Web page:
Alcohol is a go-to drink for many consumers as a way to unwind, especially after a long day or work week. It accompanies parties, celebrations, and festivals as far back as written human history. Craft beer brewers or even huge corporations like Burleigh Brewing or Carlton & United Breweries know this. Aside from delivering drinks for people’s enjoyment, breweries are also trying to address the concerns regarding consumers’ health.
This is where the term “low carb beer” comes in. It’s been gaining popularity due to its “healthier” impression to the modern and informed individual.
What is a low carb beer?
Low carb beer is basically beer with lower carbohydrate contents. An example of this would be one of Australia’s firsts, the Pure Blond. Its carbohydrate content is almost totally converted to alcohol and carbon dioxide, leaving little calories credited to sugar content.
The idea of low carb beer sells because it raises a banner of having lower calories, making it a seemingly healthier option for the gut and belly of regular drinkers. However, calories can also come from other ingredients such as protein, fat and most importantly alcohol. If we’re to consider their calorie units per gram, protein and carbohydrates roughly amount to 4kcal, alcohol is at 7 kcal and fat would be 9 kcal. Alcohol is also known to interfere with fat breakdown in the liver.
However, it’s an established scientific truth that carbohydrates aren’t the only source of calories. Proteins, fats, sugars and alcohol all add to the overall calorie count of anything we consume, including alcohol. In general, what gives beer its calorie boost is a mixture of carbohydrates, such as malt, and its alcohol portion. In the case of low carb beer versus regular beer, the alcohol portion of the former packs the most calories — not its carbohydrate contents. This then begs the question: Is low carb-beer really as healthy and low-calorie as it’s claimed to be?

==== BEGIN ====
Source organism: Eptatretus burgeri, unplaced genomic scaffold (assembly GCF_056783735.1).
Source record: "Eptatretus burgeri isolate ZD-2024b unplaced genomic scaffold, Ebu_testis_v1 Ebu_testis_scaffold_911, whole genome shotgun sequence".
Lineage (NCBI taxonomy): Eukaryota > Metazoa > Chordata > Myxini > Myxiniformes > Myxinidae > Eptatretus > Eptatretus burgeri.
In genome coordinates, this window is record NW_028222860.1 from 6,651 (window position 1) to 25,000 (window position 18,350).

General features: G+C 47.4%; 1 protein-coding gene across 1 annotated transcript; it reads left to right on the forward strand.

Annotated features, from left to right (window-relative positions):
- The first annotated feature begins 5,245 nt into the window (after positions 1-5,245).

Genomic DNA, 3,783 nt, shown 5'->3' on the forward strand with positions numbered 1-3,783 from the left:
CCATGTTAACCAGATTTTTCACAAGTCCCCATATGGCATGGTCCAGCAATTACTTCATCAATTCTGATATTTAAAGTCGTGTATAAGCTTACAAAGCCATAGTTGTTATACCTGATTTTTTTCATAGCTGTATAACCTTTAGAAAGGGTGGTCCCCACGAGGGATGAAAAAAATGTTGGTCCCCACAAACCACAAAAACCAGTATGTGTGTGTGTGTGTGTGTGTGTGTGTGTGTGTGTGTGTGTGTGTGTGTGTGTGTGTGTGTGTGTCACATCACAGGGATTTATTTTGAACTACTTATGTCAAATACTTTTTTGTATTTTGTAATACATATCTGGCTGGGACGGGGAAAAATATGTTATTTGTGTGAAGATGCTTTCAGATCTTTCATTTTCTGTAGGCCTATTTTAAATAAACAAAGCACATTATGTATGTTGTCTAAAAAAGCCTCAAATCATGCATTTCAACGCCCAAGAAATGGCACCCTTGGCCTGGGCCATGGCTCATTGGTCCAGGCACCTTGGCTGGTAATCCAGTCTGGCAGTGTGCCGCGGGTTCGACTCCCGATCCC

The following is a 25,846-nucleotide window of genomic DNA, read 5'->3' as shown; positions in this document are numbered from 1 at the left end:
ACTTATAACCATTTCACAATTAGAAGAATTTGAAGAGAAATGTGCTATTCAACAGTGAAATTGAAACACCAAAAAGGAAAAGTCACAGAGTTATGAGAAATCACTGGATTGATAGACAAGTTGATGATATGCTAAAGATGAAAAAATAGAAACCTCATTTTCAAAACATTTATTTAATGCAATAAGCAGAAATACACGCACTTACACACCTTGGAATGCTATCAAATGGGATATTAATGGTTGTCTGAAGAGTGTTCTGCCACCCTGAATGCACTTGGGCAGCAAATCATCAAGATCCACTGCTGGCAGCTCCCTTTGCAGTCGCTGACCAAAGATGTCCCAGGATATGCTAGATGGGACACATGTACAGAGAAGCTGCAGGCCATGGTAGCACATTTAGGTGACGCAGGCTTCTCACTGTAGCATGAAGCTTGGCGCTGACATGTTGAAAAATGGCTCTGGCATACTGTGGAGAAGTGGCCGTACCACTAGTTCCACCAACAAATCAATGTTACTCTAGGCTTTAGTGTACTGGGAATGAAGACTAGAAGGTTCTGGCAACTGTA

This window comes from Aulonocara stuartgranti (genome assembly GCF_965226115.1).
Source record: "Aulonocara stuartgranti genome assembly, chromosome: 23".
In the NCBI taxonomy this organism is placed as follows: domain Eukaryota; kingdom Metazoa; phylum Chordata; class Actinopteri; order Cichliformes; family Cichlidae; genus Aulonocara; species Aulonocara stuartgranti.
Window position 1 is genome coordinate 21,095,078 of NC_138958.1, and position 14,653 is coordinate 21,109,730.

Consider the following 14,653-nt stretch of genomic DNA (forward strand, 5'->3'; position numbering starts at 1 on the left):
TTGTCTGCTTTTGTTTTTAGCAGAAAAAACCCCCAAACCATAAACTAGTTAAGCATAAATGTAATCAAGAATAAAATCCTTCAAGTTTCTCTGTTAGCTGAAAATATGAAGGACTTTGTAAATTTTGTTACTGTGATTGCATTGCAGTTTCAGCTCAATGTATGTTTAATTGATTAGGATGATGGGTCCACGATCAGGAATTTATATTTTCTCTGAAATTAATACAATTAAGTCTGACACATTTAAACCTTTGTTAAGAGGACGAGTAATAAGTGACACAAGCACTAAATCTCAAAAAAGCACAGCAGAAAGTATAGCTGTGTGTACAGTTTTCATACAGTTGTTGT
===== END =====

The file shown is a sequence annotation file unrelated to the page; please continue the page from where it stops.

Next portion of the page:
Studies suggest there’s not much of a difference between the two. A low-carb beer with more alcohol content may still contain more calories than a regular beer with lower alcohol content. This means that low carb beer might not exactly be healthier than light beer. If both types of beer have the same alcohol percentages, the carbohydrate reduction in low-carb beer isn’t as impacting as previously preached.
Because a certain percentage of consumers think that low carb automatically means healthier, they end up consuming more low carb beer. The more they consume the calories that come with alcohol (even ones with fewer carbohydrates), the more they gain weight. In excess, this practice isn’t healthy.
How is low carb beer made?
To answer the question, we have to understand how beer is made and how that process is tweaked for a low carb output beverage.
The more ingredients you need to make beer are barley, water, hops and yeast. After extracting the sugars from grains like barley, yeast is added to ferment it and turn it to alcohol and carbon dioxide. The combined ingredients processed to release sugars and carbonated water then becomes your beer. The variations of this process — such as fermenting times, types of grain or sugar source, storage and temperature conditions — determine how particular liquors are made. The steps are as follows:
This step brings out the grains or the source of carbohydrates for the years to ferment on. If it’s beer, the popular choices would be barley, wheat and rye. If we’re talking about beer cider, apple juice is the sugar source. White wine comes from grapes without the skin compared to red wine that keeps the skin, giving both types of wine their colours. Lastly, ginger beer uses ginger spice with sugar.
In this step, heating, drying and cracking, among other processes, are applied to the source ingredients to isolate the enzymes needed for the next step.
The next step is a process similar to making tea. The grains are soaked in hot water for a given duration. This activates the enzymes in the ingredients to release the sugars. The water from the mash then gets drained, leaving a sticky and concentrated sweet result most commonly called a “wort”.
The wort is then boiled as spices and cone-like fruits — specifically, hops — are added to introduce flavour into the mix. Pale ale, a light-coloured beer, is usually strongly flavoured with hops compared to other types of beer.